Alcoholics Anonymous has been the model for 12-Step and 12-Tradition programs for many years for nearly every type of addiction.
The Purpose of the 12 Steps
Alcoholics Anonymous (AA) was created as a 12-Step program to overcome the addiction to alcohol. The steps of the program have served as a guideline for other addiction support groups. The guidelines have been adapted to fit the needs of the members of other addiction groups.
There are many 12-step programs for various addictions and compulsive behaviors, ranging from Cocaine Anonymous to Debtors Anonymous—all using the same 12 Step methods.
The 12 Steps of Alcoholics Anonymous are based heavily on spirituality. However, many nonreligious people have found the program to be helpful in overcoming their addiction. The steps emphasize a presence of God or “higher power.” Each participant interprets the meaning of God or higher power based on their understanding and religious beliefs.
The 12 Steps of Alcoholics Anonymous
Recovery is a lifelong process. There is no right or wrong way to approach the 12 Steps of AA. Many participants of the program have discovered that they have to revisit completed steps from time to time in order to be able to fully tackle issues that led to their abuse of drugs and alcohol.
Here are the 12 Steps as defined by Alcoholics Anonymous:
- We admitted we were powerless over alcohol–that our lives had become unmanageable.
- Came to believe that a Power greater than ourselves could restore us to sanity.
- Made a decision to turn our will and our lives over to the care of God as we understood Him.
- Made a searching and fearless moral inventory of ourselves.
- Admitted to God, to ourselves and to another human being the exact nature of our wrongs.
- Were entirely ready to have God remove all these defects of character.
- Humbly asked Him to remove our shortcomings.
- Made a list of persons we had harmed, and became willing to make amends to them all.
- Made direct amends to such people wherever possible, except when to do so would injure them or others.
- Continued to take personal inventory and when we were wrong promptly admitted it.
- Sought through prayer and meditation to improve our conscious contact with God as we understood Him, praying only for knowledge of His will for us and the power to carry that out.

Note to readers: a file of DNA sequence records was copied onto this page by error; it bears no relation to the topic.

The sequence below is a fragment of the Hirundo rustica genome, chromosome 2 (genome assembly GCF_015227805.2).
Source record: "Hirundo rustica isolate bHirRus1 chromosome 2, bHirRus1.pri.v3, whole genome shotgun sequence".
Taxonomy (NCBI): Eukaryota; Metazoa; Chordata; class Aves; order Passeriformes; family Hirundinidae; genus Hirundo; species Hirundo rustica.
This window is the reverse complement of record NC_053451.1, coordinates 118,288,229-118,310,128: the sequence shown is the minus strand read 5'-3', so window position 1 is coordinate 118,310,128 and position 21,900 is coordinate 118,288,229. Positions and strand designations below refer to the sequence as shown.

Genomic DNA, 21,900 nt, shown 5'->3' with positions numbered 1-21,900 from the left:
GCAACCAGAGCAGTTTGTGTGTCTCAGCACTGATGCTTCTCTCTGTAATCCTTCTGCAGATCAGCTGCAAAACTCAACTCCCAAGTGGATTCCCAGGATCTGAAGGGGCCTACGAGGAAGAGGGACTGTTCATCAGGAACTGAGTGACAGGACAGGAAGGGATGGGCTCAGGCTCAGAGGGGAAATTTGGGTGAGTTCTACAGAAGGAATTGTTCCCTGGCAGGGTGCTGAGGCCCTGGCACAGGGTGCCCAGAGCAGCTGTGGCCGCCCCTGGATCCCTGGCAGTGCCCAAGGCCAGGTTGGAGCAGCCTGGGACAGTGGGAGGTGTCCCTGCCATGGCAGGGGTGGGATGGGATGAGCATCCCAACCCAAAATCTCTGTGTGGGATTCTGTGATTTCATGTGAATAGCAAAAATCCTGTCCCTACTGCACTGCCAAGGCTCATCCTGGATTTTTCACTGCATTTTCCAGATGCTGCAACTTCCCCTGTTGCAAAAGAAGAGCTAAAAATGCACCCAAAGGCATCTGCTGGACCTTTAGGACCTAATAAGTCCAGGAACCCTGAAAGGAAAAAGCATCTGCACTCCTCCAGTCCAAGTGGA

- Having had a spiritual awakening as the result of these steps, we tried to carry this message to alcoholics and to practice these principles in all our affairs.
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The 12 Traditions
Along with the 12 Steps on AA, there are 12 Traditions. These traditions are defined in the AA Big Book, which is the main literature used in AA meetings. Whereas the 12 Steps focus on the individual, the 12 Traditions focuses on the group. Other addiction support groups have also adapted the 12 Traditions to meet the needs of their group.
Here are the 12 traditions:
- Our common welfare should come first; personal recovery depends upon AA unity.
- For our group purpose there is but one ultimate authority–a loving God as He may express Himself in our group conscience. Our leaders are but trusted servants; they do not govern.
- The only requirement for AA membership is a desire to stop drinking.
- Each group should be autonomous except in matters affecting other groups or AA as a whole.
- Each group has but one primary purpose–to carry its message to the alcoholic who still suffers.
- An AA group ought never endorse, finance, or lend the AA name to any related facility or outside enterprise, lest problems of money, property and prestige divert us from our primary purpose.
- Every AA group ought to be fully self-supporting, declining outside contributions.
- Alcoholics Anonymous should remain forever nonprofessional, but our service centers may employ special workers.
- AA, as such, ought never be organized; but we may create service boards or committees directly responsible to those they serve.
- Alcoholics Anonymous has no opinion on outside issues; hence the AA name ought never be drawn into public controversy.
- Our public relations policy is based on attraction rather than promotion; we need always maintain personal anonymity at the level of press, radio and films.
- Anonymity is the spiritual foundation of all our traditions, ever reminding us to place principles before personalities.
Does the Model Work?
There has been no formal research conducted to determine the effectiveness of the 12 Step program. However, there have been overwhelming success stories that testify to the effectiveness of the program in the helping the recovering alcohol.
The 12 Step program provides support, encouragement, and accountability for recovering alcoholics. They are able to attend meetings regularly and find sponsorship support which will help them remain sober.
If you are interesting in finding a 12 Step program, there are more than 50,000 Alcoholics Anonymous groups nationwide. There are also thousands of others Anonymous groups for various addictions available. Call us now so we can help you find a meeting that meets your needs.